Ideally, you want to enhance the prospect that when opportunity knows, the right individuals will think of you. This means far more than glad-handing. You need to be on the front lines, highly visible, working hard, attending meetings and company offered seminars and keeping a high profile.
You want individuals in the right places to advocate on your behalf should a new position, business opportunity or team project opens up. You need to keep your ear to the grindstone so that you’ll be up to speed on these developments as well. Do not be afraid to openly ask about any opportunity that crops up.
Job shadowing may be helpful here. That’s a process where you explore and study career opportunity by spending time with someone already in that field. You not only get a chance to see the day-to-day responsibilities and activities of the job, you have the opportunity to ask questions and meet all the right people. It’s not necessarily a convenient opportunity for anyone already expected to fulfill their current job responsibilities, but it’s ideal for college graduates or students looking at career exploration.
The Final 30 Days
By this point, you should have a firm comprehension of what courses you will need for any certification or training. A lot of organizations are willing to pay for this education with the understanding you’ll use the knowledge to build the company. They may even offer you the time from work to attend classes.
You should also be attending as many company sponsored seminars and events as you can without interfering with your duties. This will definitely help you network and learn about the happenings throughout the business. Keep an eye on the company calendar, getting a go-ahead to sign up for anything you believe will be beneficial.
Document all your experiences and share them with the right people. Be earnest about seeing if supervisors and managers are happy with your performance and where there’s room for improvement. You especially want feedback on the progress of the development actions that you’ve discussed in detail previously. This should be on as frequent a basis as you can manage.
Keep a close eye out for chances to work closely on any project that will demonstrate both your capabilities and willingness to prove you’re a team player. It may seem a cliché and a burden, but there is truly nothing more appreciated among the hierarchy than an employee dedicated to improving the brand. You will be remembered and thought of when the time is right!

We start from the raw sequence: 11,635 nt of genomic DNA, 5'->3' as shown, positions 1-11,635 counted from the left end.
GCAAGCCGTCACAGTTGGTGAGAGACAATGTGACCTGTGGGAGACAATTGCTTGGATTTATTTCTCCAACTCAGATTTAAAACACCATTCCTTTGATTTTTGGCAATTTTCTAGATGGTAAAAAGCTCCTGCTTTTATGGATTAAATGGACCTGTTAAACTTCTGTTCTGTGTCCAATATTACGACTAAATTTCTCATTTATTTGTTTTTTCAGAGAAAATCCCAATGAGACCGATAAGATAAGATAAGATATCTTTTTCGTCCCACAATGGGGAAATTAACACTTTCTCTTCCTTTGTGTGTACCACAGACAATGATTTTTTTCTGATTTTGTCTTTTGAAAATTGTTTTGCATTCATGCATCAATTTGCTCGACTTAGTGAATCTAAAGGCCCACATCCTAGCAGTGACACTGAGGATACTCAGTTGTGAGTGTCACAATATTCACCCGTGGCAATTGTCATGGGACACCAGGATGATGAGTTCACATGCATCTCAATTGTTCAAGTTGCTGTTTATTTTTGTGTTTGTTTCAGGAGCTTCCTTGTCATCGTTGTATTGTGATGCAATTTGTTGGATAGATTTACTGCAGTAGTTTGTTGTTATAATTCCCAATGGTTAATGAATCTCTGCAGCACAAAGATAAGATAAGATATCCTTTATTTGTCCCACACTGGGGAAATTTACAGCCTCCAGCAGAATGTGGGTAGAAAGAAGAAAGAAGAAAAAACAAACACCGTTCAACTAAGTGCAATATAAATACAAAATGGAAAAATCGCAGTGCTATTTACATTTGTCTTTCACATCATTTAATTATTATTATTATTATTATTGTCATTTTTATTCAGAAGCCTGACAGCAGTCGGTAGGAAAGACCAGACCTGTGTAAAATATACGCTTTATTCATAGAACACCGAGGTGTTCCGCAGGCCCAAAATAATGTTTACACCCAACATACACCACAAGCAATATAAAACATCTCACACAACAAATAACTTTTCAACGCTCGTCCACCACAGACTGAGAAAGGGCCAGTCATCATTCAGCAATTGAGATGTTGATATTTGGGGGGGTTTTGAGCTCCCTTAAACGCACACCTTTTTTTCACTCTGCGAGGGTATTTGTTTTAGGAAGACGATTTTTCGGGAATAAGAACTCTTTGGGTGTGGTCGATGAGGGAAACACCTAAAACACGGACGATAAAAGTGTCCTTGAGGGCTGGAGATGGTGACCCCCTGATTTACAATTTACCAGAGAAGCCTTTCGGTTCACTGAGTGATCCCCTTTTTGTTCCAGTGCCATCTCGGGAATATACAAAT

Throughout this last stage, continue to seek out learning opportunities. Find objectives, goals and ideas that can be added to the plan. These first 90 days will be the stepping stone to where you want to be within the next year and a half.
Be prepared to take one step at a time. If you’re looking to become a project manager, don’t let that give you reason to pass up the chance to become an assistant project manager, or even the chance to be on the team. If necessary, should a new project pop up, offer your services in some capacity.
A Few Notes
There are many aspects of the career development cycle.
- Personal style
Family is indeed an important component of growing within a company. An individual looking to improve their life with family in mind is considered a safe bet for reliability. Personal style is also critical as it will determine if you fit into the corporate structure. No one’s asking you to stop being yourself, but you should be aware of your environment and how individuals that are where you want to be conduct themselves.
It may seem like a lot of work in a short period of time, but aggression and enthusiasm is a huge aspect of career development. It also plays a massive part in success.
- Develop your plan
- Ascertain what needs to be done to execute the plan
- Connect with those who offer the greatest chance to see the execution through
- Let colleagues and managers know you’re looking for career advancement
- Keep a positive spirit as the path to success will always be paved with obstacles
Always be proactive about your career goals. Be ready to collaborate, using your talent and demeanor to exert influence in the process. Have a solid comprehension of the skills, education and any other requirements that will be necessary to hold the wanted position.
A successful career doesn’t happen without forethought. Getting up every day with a determination to do your best is the first true path to successful career development. Take the right steps and achieve your career goals.